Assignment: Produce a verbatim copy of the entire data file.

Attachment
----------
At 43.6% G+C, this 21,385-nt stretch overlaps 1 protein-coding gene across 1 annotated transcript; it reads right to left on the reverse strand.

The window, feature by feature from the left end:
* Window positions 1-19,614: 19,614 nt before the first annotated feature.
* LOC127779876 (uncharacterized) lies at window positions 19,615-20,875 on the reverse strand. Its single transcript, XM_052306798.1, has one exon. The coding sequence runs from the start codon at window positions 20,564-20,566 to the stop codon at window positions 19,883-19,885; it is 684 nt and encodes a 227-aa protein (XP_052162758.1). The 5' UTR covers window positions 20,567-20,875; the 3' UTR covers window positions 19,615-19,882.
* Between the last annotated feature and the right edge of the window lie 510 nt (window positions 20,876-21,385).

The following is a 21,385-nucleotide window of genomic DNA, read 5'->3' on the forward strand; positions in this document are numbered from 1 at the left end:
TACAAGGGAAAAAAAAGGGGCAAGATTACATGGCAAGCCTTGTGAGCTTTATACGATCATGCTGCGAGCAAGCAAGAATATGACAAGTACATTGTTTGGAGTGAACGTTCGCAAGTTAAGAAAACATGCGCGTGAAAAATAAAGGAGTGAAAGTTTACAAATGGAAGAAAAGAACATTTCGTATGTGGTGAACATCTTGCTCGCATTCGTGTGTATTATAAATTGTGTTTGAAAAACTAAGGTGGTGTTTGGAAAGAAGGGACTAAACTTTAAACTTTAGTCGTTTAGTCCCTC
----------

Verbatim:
At 43.6% G+C, this 21,385-nt stretch overlaps 1 protein-coding gene across 1 annotated transcript; it reads right to left on the reverse strand.

The window, feature by feature from the left end:
* Window positions 1-19,614: 19,614 nt before the first annotated feature.
* LOC127779876 (uncharacterized) lies at window positions 19,615-20,875 on the reverse strand. Its single transcript, XM_052306798.1, has one exon. The coding sequence runs from the start codon at window positions 20,564-20,566 to the stop codon at window positions 19,883-19,885; it is 684 nt and encodes a 227-aa protein (XP_052162758.1). The 5' UTR covers window positions 20,567-20,875; the 3' UTR covers window positions 19,615-19,882.
* Between the last annotated feature and the right edge of the window lie 510 nt (window positions 20,876-21,385).

The following is a 21,385-nucleotide window of genomic DNA, read 5'->3' on the forward strand; positions in this document are numbered from 1 at the left end:
TACAAGGGAAAAAAAAGGGGCAAGATTACATGGCAAGCCTTGTGAGCTTTATACGATCATGCTGCGAGCAAGCAAGAATATGACAAGTACATTGTTTGGAGTGAACGTTCGCAAGTTAAGAAAACATGCGCGTGAAAAATAAAGGAGTGAAAGTTTACAAATGGAAGAAAAGAACATTTCGTATGTGGTGAACATCTTGCTCGCATTCGTGTGTATTATAAATTGTGTTTGAAAAACTAAGGTGGTGTTTGGAAAGAAGGGACTAAACTTTAAACTTTAGTCGTTTAGTCCCTC